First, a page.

Column: It’s official: College makes you stupid in quest for a degree

By John Bambenek

Editor’s Note: John Bambenek is the founder of the local chapter of the Intercollegiate Studies Institute and currently serves as the acting Faculty/Staff advisor of the group.

Business leaders have started questioning the value of a college education as a requirement for a professional job. This feeling has been buttressed by two studies that have come out recently showing that colleges aren’t producing better citizens or intellectually sound employees.

The first study was commissioned by the Intercollegiate Studies Institute which tested over 14,000 students at 50 colleges. The areas of focus were: American history, basic foreign policy, American government, and the market economy. The results were underwhelming.

In short, American students failed in every single category. The lack of knowledge in basic areas of civics is frightening when one realizes these individuals are the future of this country, even though they know almost nothing about this country.

The other disturbing finding was that some universities demonstrated what ISI calls “negative learning.” In short, freshmen did better than seniors at the same college. The University of Michigan is one of the schools that demonstrated negative learning, and who’s really surprised? It’s Michigan. However, other schools that had this problem were the University of Chicago, the Massachusetts Institute of Technology, Yale, and Berkeley. The more elite the university, the dumber the students seemed to get.

Now some would claim this was an unfair measurement of student success because they feel America is the worst entity on the planet, and they long for the day revolution comes to overthrow the corporate politico-fascist regime. (They’re patriotic! Really!) However, one should still learn about the entity they are criticizing before making judgements.

It would be easy to blame the change in universities from an education environment to a training environment over the past few decades. The implication is that instead of being presented with a classical education and being taught how to think for yourself, you are being presented with a narrow field of thought represented by your major, and quite often only from one perspective in that field (usually liberal).

In a recent survey by the Conference Board, “Report of Writing Work: A Survey of Business Leaders,” findings show that university training for corporate work is largely a failure as well. Businesses spend about $3 billion annually to remedy defective writing skills of new college graduates. The “Workforce Readiness Report Card” also by the Conference Board largely supports these findings as well.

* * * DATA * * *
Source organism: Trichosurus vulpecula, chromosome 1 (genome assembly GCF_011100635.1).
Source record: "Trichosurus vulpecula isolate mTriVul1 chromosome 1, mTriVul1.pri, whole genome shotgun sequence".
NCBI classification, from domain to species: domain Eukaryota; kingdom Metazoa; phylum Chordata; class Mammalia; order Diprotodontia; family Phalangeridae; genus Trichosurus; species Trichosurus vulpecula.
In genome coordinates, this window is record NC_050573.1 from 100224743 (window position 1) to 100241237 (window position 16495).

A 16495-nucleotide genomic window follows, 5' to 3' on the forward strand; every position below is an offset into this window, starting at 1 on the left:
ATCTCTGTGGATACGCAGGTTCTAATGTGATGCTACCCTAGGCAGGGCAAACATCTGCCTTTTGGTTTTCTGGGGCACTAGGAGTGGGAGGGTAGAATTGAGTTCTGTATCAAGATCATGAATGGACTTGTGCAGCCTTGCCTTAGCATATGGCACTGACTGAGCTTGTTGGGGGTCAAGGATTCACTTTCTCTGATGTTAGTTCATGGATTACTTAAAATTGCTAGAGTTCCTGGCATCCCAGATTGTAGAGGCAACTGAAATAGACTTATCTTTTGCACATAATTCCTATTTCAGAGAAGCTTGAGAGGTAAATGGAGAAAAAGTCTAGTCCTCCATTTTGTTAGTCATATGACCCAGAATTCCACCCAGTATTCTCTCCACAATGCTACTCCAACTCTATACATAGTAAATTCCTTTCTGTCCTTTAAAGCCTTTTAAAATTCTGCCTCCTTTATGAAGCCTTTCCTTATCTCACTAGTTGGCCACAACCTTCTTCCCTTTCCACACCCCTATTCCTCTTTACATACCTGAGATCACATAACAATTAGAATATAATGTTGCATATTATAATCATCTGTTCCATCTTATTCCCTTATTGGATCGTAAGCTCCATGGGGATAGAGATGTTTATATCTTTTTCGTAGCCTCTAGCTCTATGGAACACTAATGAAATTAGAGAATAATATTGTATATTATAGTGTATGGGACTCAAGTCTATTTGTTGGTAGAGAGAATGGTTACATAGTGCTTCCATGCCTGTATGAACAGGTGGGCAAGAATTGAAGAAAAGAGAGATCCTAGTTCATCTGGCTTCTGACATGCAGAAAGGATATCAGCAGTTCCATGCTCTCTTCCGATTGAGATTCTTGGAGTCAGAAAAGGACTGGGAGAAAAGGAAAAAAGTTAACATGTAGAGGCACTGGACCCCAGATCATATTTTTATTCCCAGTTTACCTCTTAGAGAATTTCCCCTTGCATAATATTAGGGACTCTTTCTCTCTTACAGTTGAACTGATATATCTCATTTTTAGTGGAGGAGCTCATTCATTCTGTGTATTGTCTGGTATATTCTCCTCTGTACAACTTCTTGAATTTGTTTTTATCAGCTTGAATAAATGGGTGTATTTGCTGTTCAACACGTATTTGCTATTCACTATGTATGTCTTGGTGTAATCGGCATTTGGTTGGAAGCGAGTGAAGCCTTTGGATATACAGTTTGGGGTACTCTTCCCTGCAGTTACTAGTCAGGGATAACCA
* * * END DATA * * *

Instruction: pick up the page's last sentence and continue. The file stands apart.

For instance, more than 25 percent of new college graduates are deficient in basic writing skills. The reading and oral communication skills were better but still pathetic. In short, colleges are graduating an awful lot of people who can’t communicate.

The main cause of this problem is that far too many students (mostly male) are here just to get a piece of paper. This can also be seen by many studies showing women passing men in academia. Instead of making these boys learn and commit themselves, largely the universities seem to pander to those who really aren’t here to learn.

The universities should make them learn or kick them out. The military is a really good place to send such boys to go to develop some sense of maturity and responsibility.

A return to a more classical education model would help instill in students the ability to think and express themselves intelligently. The problem of liberal bias exacerbates this by causing an atrophy of thought.

Lastly, the universities should set high standards for achievement and expect nothing less than success. Having taken a few undergraduate classes, I was appalled at how little one could do to pass and how horrible the writing actually was. I may be biased because I’m an old creep, but tolerating this only encourages failure. Achieving success by lowering expectations may work in the short term to inflate statistics, but it fails the nation in the long term.

Higher education is starting to lag behind the rest of the world. It is going to take serious reform and commitment if the United States wants to retain its place in the global economy.